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The Great American Eclipse, One Year Later

On August 21st, 2017, a total solar eclipse was visible in a thin band that spanned the entire contiguous United States from east to west, something that hadn’t happened in 99 years. I traveled from Albuquerque, New Mexico to Douglas, Wyoming, to see the once-in-a-lifetime event for myself. A year later, it remains the most incredible thing I’ve ever seen. Here are my memories from that trip.

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Perseid Meteor Shower, 2018

The Perseid meteor shower is the most active shower of the year. This year’s Perseids came on a new moon, meaning the skies would be dark and clear if the weather held out. A couple of friends and I were able to get out of town for an evening to watch the fireworks. Here’s what we saw.

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Look Mom, No Forks! My Adventures Deforking a NexStar 11 GPS

About 18 months ago, I was graciously given a telescope by a member of my town’s local astronomy club: a Celestron NexStar 11 GPS. I could hardly contain my excitement! This scope would give me the ability to see things I couldn’t with my smaller refractors. It also presented me with a new challenge; getting it to work for long-exposure, deep sky objects. Here’s how things have turned out so far. Continue reading Look Mom, No Forks! My Adventures Deforking a NexStar 11 GPS

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What can you do with a $40 lens?

I love the challenge of pushing hardware to its limits. I did it professionally as a software engineer for over a decade, and now I do it for fun with my cameras. So when I found an already-cheap 50mm prime lens for $40 on Craigslist, I jumped on it. But can such a cheap lens produce good astro-photos?

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Shooting the Stars from a Plane: Part 1

Shooting the stars usually requires a high degree of precision. You need a good understanding of how your camera behaves and a rock-solid tripod, so intuitively, it seems impossible to do from a passenger jet. But late-night flights aren’t exactly known for their entertainment value, so I tried it for myself, and here’s what I found.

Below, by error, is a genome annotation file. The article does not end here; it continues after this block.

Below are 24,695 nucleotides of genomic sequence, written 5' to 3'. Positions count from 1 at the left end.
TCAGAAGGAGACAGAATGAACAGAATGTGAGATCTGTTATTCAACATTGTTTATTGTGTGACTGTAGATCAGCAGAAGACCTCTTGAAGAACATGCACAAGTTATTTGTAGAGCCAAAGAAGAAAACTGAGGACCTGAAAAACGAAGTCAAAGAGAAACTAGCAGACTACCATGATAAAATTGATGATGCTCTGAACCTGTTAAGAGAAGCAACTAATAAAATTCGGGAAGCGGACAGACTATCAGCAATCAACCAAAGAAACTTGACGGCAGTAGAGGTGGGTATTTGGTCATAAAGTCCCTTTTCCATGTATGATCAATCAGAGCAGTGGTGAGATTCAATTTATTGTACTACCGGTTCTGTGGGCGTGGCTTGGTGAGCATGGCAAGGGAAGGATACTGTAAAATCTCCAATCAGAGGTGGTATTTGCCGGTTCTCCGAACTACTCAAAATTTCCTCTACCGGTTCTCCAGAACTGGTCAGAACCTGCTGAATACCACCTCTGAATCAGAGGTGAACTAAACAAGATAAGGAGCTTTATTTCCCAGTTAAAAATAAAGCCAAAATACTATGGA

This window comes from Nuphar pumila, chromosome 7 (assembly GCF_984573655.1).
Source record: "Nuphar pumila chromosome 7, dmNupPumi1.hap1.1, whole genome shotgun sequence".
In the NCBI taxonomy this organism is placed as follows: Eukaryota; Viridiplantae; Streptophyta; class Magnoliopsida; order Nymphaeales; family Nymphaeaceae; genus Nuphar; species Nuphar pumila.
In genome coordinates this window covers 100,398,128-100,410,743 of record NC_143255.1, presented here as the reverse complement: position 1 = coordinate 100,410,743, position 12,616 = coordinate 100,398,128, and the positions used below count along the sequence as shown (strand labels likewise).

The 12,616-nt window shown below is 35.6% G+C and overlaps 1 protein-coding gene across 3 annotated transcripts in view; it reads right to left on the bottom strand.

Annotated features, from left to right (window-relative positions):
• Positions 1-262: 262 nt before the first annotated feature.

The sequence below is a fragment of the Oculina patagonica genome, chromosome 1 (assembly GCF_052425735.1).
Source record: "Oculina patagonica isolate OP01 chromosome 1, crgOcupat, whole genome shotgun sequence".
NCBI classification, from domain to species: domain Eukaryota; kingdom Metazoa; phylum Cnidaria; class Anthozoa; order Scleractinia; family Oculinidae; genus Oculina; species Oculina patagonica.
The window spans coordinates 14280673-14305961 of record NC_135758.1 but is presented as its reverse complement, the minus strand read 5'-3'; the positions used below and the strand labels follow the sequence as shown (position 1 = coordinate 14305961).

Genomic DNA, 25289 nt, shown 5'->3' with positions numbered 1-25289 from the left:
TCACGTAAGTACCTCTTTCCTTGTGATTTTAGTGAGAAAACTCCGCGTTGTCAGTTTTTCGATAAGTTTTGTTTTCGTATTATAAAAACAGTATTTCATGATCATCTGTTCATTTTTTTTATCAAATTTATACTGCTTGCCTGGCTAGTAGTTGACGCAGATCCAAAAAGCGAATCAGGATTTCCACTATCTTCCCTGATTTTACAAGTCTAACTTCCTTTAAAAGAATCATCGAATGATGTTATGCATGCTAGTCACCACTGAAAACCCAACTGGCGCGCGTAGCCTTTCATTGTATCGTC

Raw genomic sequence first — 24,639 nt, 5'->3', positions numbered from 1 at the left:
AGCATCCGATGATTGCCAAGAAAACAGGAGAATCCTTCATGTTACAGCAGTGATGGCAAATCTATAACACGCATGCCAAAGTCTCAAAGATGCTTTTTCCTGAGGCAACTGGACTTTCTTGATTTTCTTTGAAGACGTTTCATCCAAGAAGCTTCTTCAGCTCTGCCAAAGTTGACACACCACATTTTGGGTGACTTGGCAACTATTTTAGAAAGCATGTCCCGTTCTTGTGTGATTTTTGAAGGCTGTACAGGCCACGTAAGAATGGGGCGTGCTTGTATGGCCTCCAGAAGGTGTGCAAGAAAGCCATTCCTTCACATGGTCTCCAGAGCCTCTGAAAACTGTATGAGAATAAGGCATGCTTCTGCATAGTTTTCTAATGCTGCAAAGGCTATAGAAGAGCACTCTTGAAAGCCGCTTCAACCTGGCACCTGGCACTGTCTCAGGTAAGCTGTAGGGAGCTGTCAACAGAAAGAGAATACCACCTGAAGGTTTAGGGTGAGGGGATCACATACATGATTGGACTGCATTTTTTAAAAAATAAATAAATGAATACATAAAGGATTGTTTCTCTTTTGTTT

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Trying New Things With an Old Lens

… It was 6:15AM, and still dark enough to go back to bed. At this point, I realized I wasn’t cold even after standing in the dark for almost 2 hours. My dashboard thermometer showed 57 degrees, and only the slightest breeze was blowing. I’ve had some great nights out, but this one was exceptional …

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Just Getting Started

When I was a kid, the internet was barely a thing. Even so, photographs from the Hubble Space Telescope were making quite the splash around the world. I remember the first time I saw Hubble imagery of the Pillars of Creation – bright stars and brilliant glowing gas clouds that put the best imagery from Star Trek to shame (not a huge ask in 1995, but still true today). I’m not sure if I decided then that I wanted to become a scientist and create photographs of nebulae and galaxies, but it definitely made an impression!

Twenty-some-odd years and BS/MS degrees in Computer Science later, I decided to jump head-first into the world of astrophotography. In a couple of short years, I’ve learned (and $pent!) more than I ever thought I would, and still feel like I’ve barely scratched the surface of what’s possible.  I hope that by sharing my experiences, failures, and victories, others will be able enjoy exploring the cosmos as much as I have.  My plan for this blog site is to share ideas, art, and some home-brew software.  Stick around!

– The Photon Collector